The family was known for taking in animals and caring for them, but they had never raised an emu, never mind two.

But they made it work and the animals soon became part of the family. According to Ms Whykes

"The house gate was always open, he could have gone to the bush if he wanted to, but he's always been happy where he is," 

In 1990 Pepe's brother mysteriously disappeared but Pepe found a new best friend in a goat that lived on the farm. Unfortunately in 2017 Pepe's bff goat would die, but Pepe lives on in his memory.

Pepe is 58 years old as of this year and still going strong at least as of the end of July. While he can look a little rough around the edges the bird appears happy and healthy. Who knows how long he'll continue on, he may outlast us all.

Retaking their Land

In Your Pubs

In Yaraka, Australia the owners of the Yaraka Hotel were forced to ban two emus from their bar for bad behavior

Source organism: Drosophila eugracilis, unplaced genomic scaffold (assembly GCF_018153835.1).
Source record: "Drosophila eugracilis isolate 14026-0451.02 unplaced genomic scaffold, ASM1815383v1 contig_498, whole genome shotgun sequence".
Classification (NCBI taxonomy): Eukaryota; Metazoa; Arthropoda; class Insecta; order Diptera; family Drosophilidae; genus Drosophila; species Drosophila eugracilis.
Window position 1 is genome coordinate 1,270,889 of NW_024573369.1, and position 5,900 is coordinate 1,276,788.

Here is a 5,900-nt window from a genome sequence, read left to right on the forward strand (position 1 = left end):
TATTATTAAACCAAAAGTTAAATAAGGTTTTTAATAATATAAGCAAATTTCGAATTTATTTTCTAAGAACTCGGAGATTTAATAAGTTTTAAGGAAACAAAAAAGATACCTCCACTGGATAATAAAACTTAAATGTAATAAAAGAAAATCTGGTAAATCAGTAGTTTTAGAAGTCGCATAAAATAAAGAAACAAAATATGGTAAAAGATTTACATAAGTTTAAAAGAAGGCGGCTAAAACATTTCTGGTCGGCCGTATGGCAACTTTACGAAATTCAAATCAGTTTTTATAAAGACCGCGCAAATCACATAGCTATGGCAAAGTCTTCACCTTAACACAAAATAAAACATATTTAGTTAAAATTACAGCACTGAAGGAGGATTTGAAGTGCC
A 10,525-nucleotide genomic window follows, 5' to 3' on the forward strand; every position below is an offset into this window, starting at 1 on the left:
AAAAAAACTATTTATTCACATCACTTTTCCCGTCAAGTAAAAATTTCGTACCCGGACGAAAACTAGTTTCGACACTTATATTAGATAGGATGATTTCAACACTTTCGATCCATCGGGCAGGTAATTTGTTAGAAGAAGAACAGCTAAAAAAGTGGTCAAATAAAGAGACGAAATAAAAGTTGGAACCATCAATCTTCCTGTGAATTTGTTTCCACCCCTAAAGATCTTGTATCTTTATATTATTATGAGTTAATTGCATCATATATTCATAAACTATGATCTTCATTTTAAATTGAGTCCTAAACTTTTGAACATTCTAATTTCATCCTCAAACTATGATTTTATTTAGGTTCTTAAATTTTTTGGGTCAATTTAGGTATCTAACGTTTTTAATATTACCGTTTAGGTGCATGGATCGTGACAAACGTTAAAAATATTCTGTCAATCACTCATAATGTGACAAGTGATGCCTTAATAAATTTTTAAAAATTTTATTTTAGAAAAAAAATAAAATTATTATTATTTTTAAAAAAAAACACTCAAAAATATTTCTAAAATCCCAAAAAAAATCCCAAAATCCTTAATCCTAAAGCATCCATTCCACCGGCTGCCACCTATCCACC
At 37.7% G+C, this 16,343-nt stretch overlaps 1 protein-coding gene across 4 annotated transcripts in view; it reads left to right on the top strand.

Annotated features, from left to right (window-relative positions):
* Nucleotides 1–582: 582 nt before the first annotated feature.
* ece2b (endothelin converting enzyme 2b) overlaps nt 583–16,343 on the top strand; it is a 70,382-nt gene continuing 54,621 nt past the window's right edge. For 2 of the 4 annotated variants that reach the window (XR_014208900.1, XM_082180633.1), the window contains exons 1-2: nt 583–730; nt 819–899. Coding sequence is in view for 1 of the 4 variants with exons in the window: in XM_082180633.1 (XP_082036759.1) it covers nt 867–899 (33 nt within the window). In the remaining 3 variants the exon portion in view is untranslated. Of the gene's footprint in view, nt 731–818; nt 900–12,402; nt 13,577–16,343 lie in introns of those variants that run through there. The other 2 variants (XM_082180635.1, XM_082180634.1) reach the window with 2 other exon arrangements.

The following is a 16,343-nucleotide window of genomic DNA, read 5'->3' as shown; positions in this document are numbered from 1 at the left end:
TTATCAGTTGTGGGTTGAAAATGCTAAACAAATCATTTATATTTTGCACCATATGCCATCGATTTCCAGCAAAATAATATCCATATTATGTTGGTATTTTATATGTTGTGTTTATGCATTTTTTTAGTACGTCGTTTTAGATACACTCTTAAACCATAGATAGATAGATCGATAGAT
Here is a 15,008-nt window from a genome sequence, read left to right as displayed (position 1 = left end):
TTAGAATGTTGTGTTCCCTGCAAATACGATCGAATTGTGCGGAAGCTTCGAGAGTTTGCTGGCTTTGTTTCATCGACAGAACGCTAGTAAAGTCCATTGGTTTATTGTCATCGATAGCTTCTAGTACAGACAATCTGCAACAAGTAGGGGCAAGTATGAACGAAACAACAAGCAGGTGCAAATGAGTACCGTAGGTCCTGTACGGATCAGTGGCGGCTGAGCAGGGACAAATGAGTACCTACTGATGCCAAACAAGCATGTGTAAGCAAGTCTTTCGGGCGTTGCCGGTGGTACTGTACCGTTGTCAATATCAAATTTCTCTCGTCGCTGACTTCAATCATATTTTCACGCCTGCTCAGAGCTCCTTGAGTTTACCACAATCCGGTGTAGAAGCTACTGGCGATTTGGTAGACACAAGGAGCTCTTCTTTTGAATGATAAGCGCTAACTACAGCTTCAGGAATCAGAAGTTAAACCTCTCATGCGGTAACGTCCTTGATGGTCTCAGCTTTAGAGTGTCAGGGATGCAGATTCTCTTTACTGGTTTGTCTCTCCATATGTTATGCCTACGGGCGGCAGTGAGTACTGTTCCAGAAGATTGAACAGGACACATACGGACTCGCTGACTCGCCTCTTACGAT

Kevin and Carol are the two troublemakers, two friendly emus that have grown up in the small town. Apparently the Yaraka Hotel's open door policy was just too much temptation for the wily couple to deny

Their offenses?

"They've been stealing things from the guests, especially their food. They'd stick their heads in and pinch toast out of the toaster. But the main reason we've banned them is their droppings. They're enormous, very large and very smelly, and they created great stains,"

In Your Towns

Only a few hundred miles from the site of the famous Emu War, Nannup, a small Australian town, population 1,300 came under siege last year and their captors haven't left.

Three families of emus roam the town now, somewhere between 20-40 birds. When they had shown up originally, they came with their babies, who were only a few inches then but now are 6 ft tall

This militia has the town split in two: on one side there are disgruntled residents whose rose bushes and fruit trees have been plucked; on the other side, are those who say the emus bring something unique to the town.

Ultimately the only action the town has taken has been the installation of signs about town. The birds are harmless to the humans, but could cause traffic accidents by unwary drivers

These lightless birds are determined and won't shy from a good fight. So who knows, they may win the next war too!